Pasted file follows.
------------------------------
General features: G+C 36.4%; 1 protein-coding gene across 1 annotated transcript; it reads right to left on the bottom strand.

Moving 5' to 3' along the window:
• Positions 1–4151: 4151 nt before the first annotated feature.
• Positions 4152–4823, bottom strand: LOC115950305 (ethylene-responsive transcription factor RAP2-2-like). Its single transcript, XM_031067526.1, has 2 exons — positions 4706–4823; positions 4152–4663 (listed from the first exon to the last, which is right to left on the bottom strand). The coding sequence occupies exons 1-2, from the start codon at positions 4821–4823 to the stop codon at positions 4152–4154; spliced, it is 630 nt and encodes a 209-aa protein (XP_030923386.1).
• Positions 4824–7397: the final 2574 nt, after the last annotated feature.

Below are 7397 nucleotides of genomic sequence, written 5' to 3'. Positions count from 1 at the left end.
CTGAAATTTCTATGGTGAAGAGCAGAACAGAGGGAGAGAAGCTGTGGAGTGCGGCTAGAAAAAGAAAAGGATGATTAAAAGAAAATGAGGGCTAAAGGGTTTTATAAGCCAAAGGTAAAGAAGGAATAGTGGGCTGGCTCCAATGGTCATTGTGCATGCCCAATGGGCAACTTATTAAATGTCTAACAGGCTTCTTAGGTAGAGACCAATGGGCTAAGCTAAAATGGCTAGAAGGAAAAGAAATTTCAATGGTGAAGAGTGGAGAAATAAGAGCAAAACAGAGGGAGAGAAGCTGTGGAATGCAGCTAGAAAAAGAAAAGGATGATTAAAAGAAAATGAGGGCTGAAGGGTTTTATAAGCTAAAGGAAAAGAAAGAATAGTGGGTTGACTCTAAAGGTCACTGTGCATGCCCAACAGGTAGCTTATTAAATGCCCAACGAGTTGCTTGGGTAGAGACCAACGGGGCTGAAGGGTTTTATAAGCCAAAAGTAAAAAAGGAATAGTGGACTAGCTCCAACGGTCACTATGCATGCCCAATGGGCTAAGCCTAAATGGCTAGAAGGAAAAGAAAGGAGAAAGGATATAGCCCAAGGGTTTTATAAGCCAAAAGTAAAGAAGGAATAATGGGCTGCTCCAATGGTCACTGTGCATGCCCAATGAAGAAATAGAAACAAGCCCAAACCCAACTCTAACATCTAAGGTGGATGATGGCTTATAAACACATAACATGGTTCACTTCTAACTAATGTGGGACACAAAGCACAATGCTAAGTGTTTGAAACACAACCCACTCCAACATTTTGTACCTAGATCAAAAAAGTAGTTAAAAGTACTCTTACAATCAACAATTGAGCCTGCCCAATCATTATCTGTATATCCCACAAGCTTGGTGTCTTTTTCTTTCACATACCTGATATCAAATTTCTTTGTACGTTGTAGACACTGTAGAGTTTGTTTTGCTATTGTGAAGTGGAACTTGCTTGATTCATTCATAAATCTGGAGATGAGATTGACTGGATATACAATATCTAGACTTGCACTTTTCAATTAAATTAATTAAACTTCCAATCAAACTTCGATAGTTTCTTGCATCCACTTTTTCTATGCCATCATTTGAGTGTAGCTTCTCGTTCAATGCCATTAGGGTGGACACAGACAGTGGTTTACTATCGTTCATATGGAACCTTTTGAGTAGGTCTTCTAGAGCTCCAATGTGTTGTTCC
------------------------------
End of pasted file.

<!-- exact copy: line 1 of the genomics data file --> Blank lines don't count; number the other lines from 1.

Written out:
General features: G+C 36.4%; 1 protein-coding gene across 1 annotated transcript; it reads right to left on the bottom strand.